Teaching in Saudi Arabia is a very different kettle of fish from teaching in other countries. The pay is very good, and the cost of living is reasonably low, especially if you are given accommodation or receive a housing allowance. And, it is in many ways an interesting country that is going through a transition. Its cities are a blend of the old and the new with high rises going up and new residential areas being built. Shopping is diverse with ultramodern malls with all the American and British chainstores as well as local stores which cater for diverse needs, and there are the usual food chains such as McDonald's, Burger King, KFC and so on, to the suqs which have such an array of goods at very reasonable prices. These suqs are worth a visit, even though you don't want to buy anything. The more traditional the suq the more there is to see, smell and experience, especially on a Friday night.
But, why is teaching English so different? The main reason is that Saudi Arabia is in the process of catching up to the other non-English speaking countries and the level of English is not as high. Having said this, there are many people who have studies abroad whose English is excellent, and there are many expats whose second language is English. Many of the people from India, Pakistan, the Philippines and other Arab states can speak English. The Saudis themselves have just recently had English placed more prominently in their grade school curricula which makes the younger generation a lot more fluent in English. But, the biggest problem that many t TEFL teacher has encountered is the attitude of the Saudis towards learning. having had experience in teaching in the Far East where the students are a lot more proactive in their approach, I found the Saudis more inclined to want to learn by rote and to have things done for them. They find it difficult to stand up in front of a class and speak, and to try to get them to do role play is even more difficult. There seems to be an inherent shyness and inhibition to perform or act in front of others which makes them more inclined to come to class and be passive learners. Most of them know the verb tenses and can tell you what they are, but becuase they have learnt these by rote learning, they can very seldom use the tense in a sentence of their own. But this knowledge is helpful when you teach the tense as they can connect with the lesson. It all comes down to the practice.
The students, even teenagers, are well behaved, but the one thing that can be a problem is absenteeism or leaving a class after they get their name on the register and not coming back. Another problem is the idea that cheating on tests is not bad because cheating is helping. One broght student might suddenly shout out answers and before you realise it, sections of the multiple choice test have been given out, or you will be distracted by one student and papers will be exchanged. If you catch someone cheating it's as if you have offended the offender. You will be to blame if the student fails.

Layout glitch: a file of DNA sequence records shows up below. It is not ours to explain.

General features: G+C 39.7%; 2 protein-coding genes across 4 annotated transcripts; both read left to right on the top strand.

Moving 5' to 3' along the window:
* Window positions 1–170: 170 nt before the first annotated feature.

Saudi Arabia is a strongly Islamic country and the form of Islam praciticed here pervades every aspect of life. Shops and businesses close during the prayer times. Fridays are their sabbath and almost everything is closed until around 16:00. Calls to prayer, recitations from the Quran, and prayers are blasted through loudspeakers throughout the cities and towns, the convergence of which is more cacophonous than pleasant to the untrained ear. Music played loudly is expressly forbidden and it is a notable absence in shopping malls, elevators and whatever public transportation you can find. The dress of the people, even that of expats, is dictated to by the norms and principles of Saudi Islamic practice. This would therefore also affect the way in which you teach. In most cases, you cannot play any form of music in class, and you cannot even refer to the lyrics of songs whch may contain the particular structure or word that you are trying to teach. If you are not a Muslim, you will be given tracts and Qurans, you will be aksed what your religion is, and you will be told that your religion is wrong. You may even be told that you are being prayed for so that you will see the light and convert to Islam. However, you may not discuss your religious beliefs with your students. You will not be coerced into becoming a Muslim, but the questions, the references, the orals on various aspects of Islam, Mohammed the Prophet or the significance of Ramadan will always be there. It must also be remembered that Saudi Arabia is segregated along gender lines and that two people of the opposite gender may not be seen together. Coffee shops and restaurants are also segregated so you cannot even have a meal with someone of the opposite gender unless you can get into a western compound. It is an obviously male dominated society.
But, to get to the main point about teaching in Saudi Arabia, and this is most important. Check your contract thoroughly and determine whether the company "retains your passport for safekeeping". Even if you have your passport, you cannot leave the country as you have to get an exit visa from your employer before you can even board a plane, or take a road trip to one of the neighbouring countries. This is the biggest contention of all, and if you find that you don't like it there, you are stuck. Your employer can keep you there until the end of your contract. Your embassy might try to help, but even their hands are tied. Therefore, you have to get it in writing that you will be given an 6 month open entry/exit visa and that your passport will be handed back to you once the residence and work visa have been sorted out. many an expat has found themselves in this situation.